Ken, so are you saying that the "fighting Irish" were a perceived threat because they were a "scrappy lot"? There is some truth in that statement:-)

Facts matter. You can only arrive at the conclusion that the anti-mosque sentiment is fueled solely by racism and general anti-muslim prejudice by ignoring the facts and chosing analogies that don't fit because of them.9/11 was not just perpetrated by muslims, it was perpetrated by islamic terrorists in the name of Islam. That's an important fact. It is also an important fact that there has been very, very little condemnation of the act in the muslim community either internationally - or more importantly in the US. Even the condemnation there has been is always of the, "yeah, but" variety. Yeah. 9/11 was horrible, but you (America) bear some of the blame. The very fact that the imam in charge of this project has himself said this is extremely offensive to many of the survivors and families of the dead from that day.Facts matter - The draft riots, for example, weren't done in the name of the Church. In fact, the Church was one of the few institutions connected with imigrant Irish that tried to prevent and condemned them. That is a fact that makes a difference.If you disagree with the opponent's of the cultural center, you don't need to characterize them all as racists. Moreover, you only get there by ignoring, or minimizing what actually happened.

Parallels can be useful in thinking something through, but they *prove* nothing. Indeed, it's common enough to use them to mislead and vilify.

Sean,Speaking just for myself:1) I've used historical analogies and examples not because I think the situations are exactly the same, but because I think it's important for us to remember our own history in all its complexity as we enter into the public arena on an issue such as the proposed Islamic community center in lower Manhattan. (So, for example, most 19th century US Catholics publicly defended the Church, their bishops and the pope---at least in part because they recognized that they were living among a Protestant majority, many of whom were hostile to Catholics as a matter of principle.)2) I agree that facts matter. Some facts I've found relevant in this controversy are that there has been (to my knowledge) no general outcry about Islamic prayer rooms in the Pentagon, that there have been functioning mosques within blocks of the World Trade Center buildings for decades, that there have been protests against other proposed mosques and Islamic centers hundreds of miles from the 9/11 attack sites. 3) I've read few (if any) commentators who have concluded that "the anti-mosque sentiment is fueled solely by racism and general anti-muslim prejudice". I'm sure there are all sorts of reasons why people oppose the Park51 project. I have said, and will continue to say, that some of the things said and done by some opponents of the project participate in what the bishops have called "the sin of racism".

"9/11 was not just perpetrated by muslims, it was perpetrated by islamic terrorists in the name of Islam. Thats an important fact."Sean --But *why* is that an important fact? Surely you don't mean that because a cell of terrorists claimed to act for all Muslims that they did *in fact* act for all Muslims?What is your point about the terrorists claim?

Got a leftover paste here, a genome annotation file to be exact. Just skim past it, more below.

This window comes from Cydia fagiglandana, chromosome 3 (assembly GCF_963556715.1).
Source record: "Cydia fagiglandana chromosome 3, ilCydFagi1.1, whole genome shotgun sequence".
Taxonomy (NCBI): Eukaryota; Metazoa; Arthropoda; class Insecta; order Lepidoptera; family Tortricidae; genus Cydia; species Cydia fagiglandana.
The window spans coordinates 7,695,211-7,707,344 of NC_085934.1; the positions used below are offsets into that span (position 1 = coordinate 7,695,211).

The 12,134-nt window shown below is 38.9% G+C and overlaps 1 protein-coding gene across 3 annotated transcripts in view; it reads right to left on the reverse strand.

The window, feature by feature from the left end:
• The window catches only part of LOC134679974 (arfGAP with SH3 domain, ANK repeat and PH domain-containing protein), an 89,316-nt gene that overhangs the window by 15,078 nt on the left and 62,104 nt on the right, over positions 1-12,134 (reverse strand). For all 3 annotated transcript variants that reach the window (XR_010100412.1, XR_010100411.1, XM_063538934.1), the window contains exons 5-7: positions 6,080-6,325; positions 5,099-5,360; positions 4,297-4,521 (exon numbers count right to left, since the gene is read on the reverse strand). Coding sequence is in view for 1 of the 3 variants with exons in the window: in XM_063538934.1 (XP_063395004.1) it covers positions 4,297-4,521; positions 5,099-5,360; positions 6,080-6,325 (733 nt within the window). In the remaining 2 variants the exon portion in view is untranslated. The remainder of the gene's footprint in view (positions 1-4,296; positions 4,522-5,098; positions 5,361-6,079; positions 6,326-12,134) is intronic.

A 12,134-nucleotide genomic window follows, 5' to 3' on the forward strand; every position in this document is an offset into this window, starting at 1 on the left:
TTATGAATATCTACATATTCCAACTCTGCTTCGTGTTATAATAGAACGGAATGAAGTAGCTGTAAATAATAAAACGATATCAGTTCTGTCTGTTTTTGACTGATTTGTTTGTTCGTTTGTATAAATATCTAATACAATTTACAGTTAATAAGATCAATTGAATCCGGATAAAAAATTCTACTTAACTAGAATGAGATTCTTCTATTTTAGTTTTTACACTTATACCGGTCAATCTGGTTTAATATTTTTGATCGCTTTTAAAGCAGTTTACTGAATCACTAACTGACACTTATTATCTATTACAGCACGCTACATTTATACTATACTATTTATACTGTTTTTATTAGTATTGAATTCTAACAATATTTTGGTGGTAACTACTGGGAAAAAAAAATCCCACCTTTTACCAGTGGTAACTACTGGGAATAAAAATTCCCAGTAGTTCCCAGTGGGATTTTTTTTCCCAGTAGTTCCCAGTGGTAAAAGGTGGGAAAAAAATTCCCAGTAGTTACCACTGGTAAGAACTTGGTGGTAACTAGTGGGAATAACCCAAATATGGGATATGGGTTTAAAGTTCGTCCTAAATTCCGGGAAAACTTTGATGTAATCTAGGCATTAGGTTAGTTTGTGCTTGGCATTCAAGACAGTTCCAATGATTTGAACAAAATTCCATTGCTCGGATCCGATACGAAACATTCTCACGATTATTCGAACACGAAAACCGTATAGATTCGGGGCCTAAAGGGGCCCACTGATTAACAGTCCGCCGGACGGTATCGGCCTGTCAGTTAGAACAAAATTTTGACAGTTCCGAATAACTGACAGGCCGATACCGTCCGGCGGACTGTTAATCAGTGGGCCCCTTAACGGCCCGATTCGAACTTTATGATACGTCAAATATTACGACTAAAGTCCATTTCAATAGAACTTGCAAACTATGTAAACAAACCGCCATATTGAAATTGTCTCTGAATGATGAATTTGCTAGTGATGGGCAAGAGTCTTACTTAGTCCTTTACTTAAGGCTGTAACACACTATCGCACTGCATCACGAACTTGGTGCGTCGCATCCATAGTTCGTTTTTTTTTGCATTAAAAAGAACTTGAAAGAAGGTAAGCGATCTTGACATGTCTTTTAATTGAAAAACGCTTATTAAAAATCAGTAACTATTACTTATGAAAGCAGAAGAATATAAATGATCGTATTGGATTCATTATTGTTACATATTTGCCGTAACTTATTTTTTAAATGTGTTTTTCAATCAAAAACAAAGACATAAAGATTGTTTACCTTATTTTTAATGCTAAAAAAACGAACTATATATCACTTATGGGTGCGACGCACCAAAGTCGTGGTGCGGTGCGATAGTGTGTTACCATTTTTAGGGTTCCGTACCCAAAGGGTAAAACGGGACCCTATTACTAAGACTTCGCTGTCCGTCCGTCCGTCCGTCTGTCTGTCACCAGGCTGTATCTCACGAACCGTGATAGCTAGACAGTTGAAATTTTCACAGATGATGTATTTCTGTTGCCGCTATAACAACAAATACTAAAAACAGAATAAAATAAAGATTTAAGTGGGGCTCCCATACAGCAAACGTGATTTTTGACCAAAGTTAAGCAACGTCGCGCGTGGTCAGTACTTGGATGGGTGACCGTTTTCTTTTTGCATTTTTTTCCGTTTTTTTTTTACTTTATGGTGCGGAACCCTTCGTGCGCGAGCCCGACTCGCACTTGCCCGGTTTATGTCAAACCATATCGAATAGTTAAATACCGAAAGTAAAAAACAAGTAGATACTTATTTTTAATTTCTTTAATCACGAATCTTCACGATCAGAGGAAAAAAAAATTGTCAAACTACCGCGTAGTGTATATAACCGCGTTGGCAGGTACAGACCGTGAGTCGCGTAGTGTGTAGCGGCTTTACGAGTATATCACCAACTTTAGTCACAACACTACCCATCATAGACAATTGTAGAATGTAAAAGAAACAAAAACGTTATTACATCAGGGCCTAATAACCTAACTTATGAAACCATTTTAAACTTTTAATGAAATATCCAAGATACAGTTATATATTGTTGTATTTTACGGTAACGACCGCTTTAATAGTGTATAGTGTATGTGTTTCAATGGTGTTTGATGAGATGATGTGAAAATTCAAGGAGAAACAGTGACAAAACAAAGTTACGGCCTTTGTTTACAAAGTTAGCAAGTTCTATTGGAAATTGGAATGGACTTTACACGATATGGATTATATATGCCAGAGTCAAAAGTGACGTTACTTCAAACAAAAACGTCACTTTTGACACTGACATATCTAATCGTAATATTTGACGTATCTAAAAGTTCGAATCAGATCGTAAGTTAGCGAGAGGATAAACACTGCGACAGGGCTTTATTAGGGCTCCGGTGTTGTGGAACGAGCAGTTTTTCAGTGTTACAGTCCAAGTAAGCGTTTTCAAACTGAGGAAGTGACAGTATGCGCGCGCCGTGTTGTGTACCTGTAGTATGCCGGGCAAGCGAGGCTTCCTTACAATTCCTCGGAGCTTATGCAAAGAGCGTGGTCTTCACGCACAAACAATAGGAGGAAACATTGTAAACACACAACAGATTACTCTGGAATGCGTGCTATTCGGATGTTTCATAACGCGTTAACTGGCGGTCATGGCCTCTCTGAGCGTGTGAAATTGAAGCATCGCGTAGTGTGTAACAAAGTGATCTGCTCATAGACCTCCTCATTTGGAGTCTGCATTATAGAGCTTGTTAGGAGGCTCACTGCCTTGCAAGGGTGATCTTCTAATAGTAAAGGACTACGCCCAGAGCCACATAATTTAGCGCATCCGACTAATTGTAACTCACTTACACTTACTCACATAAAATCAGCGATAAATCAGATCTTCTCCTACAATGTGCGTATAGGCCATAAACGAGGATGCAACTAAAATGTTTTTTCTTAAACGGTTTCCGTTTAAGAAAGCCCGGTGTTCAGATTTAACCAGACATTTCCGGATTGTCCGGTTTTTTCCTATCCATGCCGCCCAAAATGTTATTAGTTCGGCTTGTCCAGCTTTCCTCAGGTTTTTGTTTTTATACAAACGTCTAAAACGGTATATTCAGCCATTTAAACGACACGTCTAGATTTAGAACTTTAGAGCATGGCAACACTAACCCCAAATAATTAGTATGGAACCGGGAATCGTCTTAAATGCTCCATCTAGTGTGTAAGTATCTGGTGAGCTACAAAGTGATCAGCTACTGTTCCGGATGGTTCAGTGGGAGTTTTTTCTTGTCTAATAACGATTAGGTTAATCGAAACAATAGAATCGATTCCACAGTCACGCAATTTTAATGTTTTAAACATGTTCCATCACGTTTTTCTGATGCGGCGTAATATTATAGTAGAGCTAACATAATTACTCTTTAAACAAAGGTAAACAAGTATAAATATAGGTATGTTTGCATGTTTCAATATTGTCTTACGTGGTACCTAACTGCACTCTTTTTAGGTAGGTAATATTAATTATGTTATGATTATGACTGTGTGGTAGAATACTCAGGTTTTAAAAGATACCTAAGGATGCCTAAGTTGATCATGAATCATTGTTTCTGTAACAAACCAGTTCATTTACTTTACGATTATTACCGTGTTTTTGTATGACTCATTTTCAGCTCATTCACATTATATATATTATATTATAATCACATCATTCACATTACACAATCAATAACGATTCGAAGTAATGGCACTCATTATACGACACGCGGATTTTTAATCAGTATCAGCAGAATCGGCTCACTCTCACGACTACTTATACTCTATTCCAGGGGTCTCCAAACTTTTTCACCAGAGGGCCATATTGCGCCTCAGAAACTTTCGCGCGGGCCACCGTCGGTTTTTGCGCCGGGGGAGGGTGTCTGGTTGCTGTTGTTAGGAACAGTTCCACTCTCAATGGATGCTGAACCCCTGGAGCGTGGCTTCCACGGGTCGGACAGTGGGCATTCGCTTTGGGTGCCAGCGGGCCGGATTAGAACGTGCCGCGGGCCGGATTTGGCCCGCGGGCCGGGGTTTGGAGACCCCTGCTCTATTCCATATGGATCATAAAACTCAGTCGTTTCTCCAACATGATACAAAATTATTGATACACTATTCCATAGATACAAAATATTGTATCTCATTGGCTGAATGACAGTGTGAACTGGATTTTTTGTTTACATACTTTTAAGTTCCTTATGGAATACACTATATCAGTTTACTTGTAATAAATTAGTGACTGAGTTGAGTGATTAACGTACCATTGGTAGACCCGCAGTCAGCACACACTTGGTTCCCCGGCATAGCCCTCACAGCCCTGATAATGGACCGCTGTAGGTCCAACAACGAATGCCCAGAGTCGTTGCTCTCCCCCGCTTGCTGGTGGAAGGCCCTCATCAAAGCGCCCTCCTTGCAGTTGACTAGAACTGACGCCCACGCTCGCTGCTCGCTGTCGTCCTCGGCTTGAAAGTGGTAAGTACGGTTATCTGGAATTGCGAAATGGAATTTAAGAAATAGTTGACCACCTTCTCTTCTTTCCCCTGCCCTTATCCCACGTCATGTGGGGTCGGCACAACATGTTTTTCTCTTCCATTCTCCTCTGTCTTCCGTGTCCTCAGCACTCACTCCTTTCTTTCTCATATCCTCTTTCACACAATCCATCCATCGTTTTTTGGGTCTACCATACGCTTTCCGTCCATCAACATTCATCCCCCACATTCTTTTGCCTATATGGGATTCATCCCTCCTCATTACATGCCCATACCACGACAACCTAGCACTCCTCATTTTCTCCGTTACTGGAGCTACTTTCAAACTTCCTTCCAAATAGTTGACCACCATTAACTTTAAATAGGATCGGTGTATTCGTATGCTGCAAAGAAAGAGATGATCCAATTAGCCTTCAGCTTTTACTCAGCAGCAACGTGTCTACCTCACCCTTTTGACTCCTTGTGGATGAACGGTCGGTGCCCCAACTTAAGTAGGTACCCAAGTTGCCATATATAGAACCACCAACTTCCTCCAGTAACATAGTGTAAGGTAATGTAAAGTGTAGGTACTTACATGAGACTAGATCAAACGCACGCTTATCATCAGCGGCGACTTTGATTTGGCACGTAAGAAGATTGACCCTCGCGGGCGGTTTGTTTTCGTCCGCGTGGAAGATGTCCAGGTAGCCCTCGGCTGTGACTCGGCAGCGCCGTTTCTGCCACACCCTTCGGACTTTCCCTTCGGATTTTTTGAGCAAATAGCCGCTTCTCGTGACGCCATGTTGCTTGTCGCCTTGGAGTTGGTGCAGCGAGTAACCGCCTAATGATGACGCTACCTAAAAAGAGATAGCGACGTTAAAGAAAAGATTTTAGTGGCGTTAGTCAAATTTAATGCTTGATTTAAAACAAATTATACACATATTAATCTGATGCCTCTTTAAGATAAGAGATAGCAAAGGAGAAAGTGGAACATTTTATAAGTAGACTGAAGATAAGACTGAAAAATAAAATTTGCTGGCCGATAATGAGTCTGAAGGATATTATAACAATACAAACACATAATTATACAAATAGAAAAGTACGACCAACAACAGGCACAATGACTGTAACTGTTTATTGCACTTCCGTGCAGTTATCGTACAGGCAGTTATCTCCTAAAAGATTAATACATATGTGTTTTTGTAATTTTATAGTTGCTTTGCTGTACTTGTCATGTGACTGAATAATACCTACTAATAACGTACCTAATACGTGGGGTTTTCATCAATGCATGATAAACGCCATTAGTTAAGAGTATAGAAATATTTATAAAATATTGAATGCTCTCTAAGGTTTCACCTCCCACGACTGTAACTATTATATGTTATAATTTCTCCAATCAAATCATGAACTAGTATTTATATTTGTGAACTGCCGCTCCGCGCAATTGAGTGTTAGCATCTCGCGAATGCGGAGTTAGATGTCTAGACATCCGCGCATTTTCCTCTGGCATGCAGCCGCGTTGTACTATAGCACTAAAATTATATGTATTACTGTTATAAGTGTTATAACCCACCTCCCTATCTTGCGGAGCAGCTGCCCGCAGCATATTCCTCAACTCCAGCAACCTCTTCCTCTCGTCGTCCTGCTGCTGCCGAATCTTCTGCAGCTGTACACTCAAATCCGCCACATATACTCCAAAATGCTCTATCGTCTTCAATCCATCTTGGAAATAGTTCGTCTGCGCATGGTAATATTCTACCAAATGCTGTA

Sean makes a good point. The Irish (Catholic) draft riots were not done in the name of God; far from it. They happened because at that time wealthier Americans were able to buy their way out of military service during the Civil War. The (mostly poor) Irish however, could not.As for the slavery question during that time, interestingly, the Vatican had tried to clarify Church opinion, but was roundly ignored by local bishops and civil governments. Per Wikipedia, the pope in 1839, Pope Gregory XVI issued a Bull entitled In Supremo Apostolatus in which he condemned slavery, with particular reference to New World colonial slavery and the slave trade, calling it "inhumanum illud commercium" wherein he outlined the Churchs position:"We, by apostolic authority, warn and strongly exhort... that no one in the future dare to bother unjustly, despoil of their possessions, or reduce to slavery Indians, Blacks or other such peoples... We prohibit and strictly forbid any Ecclesiastic or lay person from presuming to defend as permissible this trade in Blacks under no matter what pretext or excuse, or from publishing or teaching in any manner whatsoever, in public or privately, opinions contrary to what We have set forth in these Apostolic Letters" (In Supremo Apostolatus, 1839).[Again, per Wikipedia] The Bull was ignored by the Spanish and Portuguese governments, both at that point of an anti-clerical cast and on poor terms with the Vatican generally. The ambiguity in the text allowed some Catholics, including some bishops in the United States and elsewhere, to continue to say that the owning of slaves was permitted by the church, while others claimed that it was a general condemnation of slave-owningIt was not until the last Catholic country to retain legal slavery, Brazil, had abolished it in 1888, that the Vatican pronounced more clearly against slavery as such (that is, the owning of slaves; see below)However now I am drifting off course sorry. My point is that I agree with Sean that it is ludicrous to compare raving 21st century Muslim fanatics flying airplanes into buildings killing thousands, with brawling (Catholic) Irishmen rioting about the draft during the American Civil War.